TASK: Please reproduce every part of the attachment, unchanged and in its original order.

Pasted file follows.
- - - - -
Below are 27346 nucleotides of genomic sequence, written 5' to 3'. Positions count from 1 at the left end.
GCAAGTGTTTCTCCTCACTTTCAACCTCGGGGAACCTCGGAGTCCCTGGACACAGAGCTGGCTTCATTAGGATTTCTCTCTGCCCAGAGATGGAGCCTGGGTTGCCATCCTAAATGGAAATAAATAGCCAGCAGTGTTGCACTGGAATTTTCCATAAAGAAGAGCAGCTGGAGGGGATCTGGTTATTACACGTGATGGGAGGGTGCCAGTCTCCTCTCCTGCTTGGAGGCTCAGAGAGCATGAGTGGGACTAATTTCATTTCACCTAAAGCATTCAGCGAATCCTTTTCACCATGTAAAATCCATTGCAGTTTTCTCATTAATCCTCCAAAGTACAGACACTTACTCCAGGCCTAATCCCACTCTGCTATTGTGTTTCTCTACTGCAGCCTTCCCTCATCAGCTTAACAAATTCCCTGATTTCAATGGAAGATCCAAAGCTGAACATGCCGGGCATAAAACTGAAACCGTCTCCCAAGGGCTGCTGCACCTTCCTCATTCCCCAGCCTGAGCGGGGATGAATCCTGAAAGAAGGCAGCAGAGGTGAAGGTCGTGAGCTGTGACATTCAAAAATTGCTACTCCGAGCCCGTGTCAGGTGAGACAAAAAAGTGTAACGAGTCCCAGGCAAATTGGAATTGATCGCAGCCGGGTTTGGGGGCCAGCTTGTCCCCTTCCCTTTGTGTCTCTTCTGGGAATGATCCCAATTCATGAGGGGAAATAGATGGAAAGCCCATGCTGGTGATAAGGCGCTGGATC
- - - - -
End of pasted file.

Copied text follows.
Below are 27346 nucleotides of genomic sequence, written 5' to 3'. Positions count from 1 at the left end.
GCAAGTGTTTCTCCTCACTTTCAACCTCGGGGAACCTCGGAGTCCCTGGACACAGAGCTGGCTTCATTAGGATTTCTCTCTGCCCAGAGATGGAGCCTGGGTTGCCATCCTAAATGGAAATAAATAGCCAGCAGTGTTGCACTGGAATTTTCCATAAAGAAGAGCAGCTGGAGGGGATCTGGTTATTACACGTGATGGGAGGGTGCCAGTCTCCTCTCCTGCTTGGAGGCTCAGAGAGCATGAGTGGGACTAATTTCATTTCACCTAAAGCATTCAGCGAATCCTTTTCACCATGTAAAATCCATTGCAGTTTTCTCATTAATCCTCCAAAGTACAGACACTTACTCCAGGCCTAATCCCACTCTGCTATTGTGTTTCTCTACTGCAGCCTTCCCTCATCAGCTTAACAAATTCCCTGATTTCAATGGAAGATCCAAAGCTGAACATGCCGGGCATAAAACTGAAACCGTCTCCCAAGGGCTGCTGCACCTTCCTCATTCCCCAGCCTGAGCGGGGATGAATCCTGAAAGAAGGCAGCAGAGGTGAAGGTCGTGAGCTGTGACATTCAAAAATTGCTACTCCGAGCCCGTGTCAGGTGAGACAAAAAAGTGTAACGAGTCCCAGGCAAATTGGAATTGATCGCAGCCGGGTTTGGGGGCCAGCTTGTCCCCTTCCCTTTGTGTCTCTTCTGGGAATGATCCCAATTCATGAGGGGAAATAGATGGAAAGCCCATGCTGGTGATAAGGCGCTGGATC